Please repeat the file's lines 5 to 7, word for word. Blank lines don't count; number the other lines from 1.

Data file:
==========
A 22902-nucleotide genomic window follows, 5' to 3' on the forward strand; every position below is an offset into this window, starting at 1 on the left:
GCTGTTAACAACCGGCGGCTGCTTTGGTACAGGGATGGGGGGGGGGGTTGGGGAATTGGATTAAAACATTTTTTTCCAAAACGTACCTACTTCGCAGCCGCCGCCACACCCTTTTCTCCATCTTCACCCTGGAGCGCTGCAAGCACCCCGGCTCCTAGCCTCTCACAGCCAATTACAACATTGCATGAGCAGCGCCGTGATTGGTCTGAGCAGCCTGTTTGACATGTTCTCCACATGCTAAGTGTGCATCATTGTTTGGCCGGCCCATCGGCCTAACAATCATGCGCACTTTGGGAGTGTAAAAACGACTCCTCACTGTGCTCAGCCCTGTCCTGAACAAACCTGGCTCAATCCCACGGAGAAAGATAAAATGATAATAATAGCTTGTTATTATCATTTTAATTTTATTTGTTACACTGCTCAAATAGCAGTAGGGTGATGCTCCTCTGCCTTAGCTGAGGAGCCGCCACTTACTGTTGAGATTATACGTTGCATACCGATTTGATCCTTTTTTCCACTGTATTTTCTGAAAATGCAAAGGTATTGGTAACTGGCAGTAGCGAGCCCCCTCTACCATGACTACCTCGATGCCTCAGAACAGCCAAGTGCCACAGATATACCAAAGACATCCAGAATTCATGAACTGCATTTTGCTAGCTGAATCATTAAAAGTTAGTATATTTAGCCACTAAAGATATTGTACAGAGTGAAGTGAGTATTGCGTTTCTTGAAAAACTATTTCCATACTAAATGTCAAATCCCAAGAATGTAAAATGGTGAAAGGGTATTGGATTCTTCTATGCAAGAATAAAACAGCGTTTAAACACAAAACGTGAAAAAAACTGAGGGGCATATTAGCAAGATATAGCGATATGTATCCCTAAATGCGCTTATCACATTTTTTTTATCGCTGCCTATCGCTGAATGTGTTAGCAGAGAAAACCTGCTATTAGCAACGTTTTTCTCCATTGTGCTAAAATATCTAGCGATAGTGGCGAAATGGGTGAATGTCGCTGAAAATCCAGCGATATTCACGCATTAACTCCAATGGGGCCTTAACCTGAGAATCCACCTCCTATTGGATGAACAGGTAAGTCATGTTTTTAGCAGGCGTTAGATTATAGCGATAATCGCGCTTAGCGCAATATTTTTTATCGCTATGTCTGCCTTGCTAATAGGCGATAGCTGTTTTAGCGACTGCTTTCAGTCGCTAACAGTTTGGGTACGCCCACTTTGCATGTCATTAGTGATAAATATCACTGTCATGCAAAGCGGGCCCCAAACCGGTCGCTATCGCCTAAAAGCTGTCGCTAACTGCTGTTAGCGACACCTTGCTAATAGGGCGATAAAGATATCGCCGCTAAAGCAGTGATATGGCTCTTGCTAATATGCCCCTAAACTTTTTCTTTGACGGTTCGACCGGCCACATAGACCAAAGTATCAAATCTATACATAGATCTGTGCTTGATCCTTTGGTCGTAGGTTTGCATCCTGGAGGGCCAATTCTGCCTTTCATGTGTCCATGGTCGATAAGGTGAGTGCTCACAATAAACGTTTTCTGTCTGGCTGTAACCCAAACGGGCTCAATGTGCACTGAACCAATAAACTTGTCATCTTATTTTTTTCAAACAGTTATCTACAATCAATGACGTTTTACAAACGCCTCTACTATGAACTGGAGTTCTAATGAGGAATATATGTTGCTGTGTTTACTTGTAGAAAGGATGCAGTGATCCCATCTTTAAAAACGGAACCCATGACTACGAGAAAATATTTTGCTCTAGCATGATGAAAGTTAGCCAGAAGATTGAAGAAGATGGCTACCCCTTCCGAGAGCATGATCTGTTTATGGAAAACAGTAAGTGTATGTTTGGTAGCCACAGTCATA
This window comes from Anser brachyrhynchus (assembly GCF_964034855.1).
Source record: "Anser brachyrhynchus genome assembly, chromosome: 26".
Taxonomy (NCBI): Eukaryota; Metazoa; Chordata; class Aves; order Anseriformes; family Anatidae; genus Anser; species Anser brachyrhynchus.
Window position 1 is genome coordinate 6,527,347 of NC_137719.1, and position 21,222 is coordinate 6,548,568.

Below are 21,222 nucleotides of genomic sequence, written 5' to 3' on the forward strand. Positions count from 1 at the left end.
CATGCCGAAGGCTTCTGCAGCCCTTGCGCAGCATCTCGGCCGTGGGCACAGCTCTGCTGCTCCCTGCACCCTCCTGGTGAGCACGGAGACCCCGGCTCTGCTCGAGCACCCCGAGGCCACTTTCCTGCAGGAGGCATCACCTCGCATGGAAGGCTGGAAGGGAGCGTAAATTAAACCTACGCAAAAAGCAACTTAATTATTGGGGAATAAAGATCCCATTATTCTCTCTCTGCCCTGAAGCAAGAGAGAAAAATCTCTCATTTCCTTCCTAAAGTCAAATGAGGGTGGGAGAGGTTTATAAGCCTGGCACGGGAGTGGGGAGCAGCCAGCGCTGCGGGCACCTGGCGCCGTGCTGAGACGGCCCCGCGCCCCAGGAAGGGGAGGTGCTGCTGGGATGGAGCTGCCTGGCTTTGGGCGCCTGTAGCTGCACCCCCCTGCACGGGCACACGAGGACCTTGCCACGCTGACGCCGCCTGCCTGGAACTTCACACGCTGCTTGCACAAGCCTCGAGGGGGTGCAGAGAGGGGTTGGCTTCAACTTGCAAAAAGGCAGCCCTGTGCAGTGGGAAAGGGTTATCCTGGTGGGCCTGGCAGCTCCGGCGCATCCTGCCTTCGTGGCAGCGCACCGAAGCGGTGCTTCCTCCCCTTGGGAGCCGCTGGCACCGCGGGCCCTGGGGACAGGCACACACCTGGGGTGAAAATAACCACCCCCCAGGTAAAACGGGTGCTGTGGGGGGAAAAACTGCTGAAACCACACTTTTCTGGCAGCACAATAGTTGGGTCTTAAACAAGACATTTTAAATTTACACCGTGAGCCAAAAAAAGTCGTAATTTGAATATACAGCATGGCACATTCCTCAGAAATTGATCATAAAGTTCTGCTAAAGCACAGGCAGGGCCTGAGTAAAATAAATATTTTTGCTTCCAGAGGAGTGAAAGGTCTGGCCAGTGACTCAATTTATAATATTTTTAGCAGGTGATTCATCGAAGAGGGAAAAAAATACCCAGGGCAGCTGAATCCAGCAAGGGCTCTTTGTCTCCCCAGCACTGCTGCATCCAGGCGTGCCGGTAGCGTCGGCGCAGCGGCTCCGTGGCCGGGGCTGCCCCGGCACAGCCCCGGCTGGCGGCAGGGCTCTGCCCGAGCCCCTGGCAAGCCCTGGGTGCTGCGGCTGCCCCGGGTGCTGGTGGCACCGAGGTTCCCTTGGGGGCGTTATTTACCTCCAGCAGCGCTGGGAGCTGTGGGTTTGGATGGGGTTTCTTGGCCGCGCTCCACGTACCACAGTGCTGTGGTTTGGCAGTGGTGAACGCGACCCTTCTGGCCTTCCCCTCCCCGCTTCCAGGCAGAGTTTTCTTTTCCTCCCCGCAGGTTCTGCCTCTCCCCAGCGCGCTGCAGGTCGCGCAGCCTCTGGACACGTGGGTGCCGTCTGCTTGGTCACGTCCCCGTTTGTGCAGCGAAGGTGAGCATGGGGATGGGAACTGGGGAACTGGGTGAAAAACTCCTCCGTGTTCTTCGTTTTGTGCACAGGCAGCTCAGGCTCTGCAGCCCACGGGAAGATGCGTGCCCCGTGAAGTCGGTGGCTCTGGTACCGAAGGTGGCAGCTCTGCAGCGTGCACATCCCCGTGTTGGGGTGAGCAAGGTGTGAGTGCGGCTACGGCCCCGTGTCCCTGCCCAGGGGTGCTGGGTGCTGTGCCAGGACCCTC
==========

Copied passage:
Taxonomy (NCBI): Eukaryota; Metazoa; Chordata; class Aves; order Anseriformes; family Anatidae; genus Anser; species Anser brachyrhynchus.
Window position 1 is genome coordinate 6,527,347 of NC_137719.1, and position 21,222 is coordinate 6,548,568.

Below are 21,222 nucleotides of genomic sequence, written 5' to 3' on the forward strand. Positions count from 1 at the left end.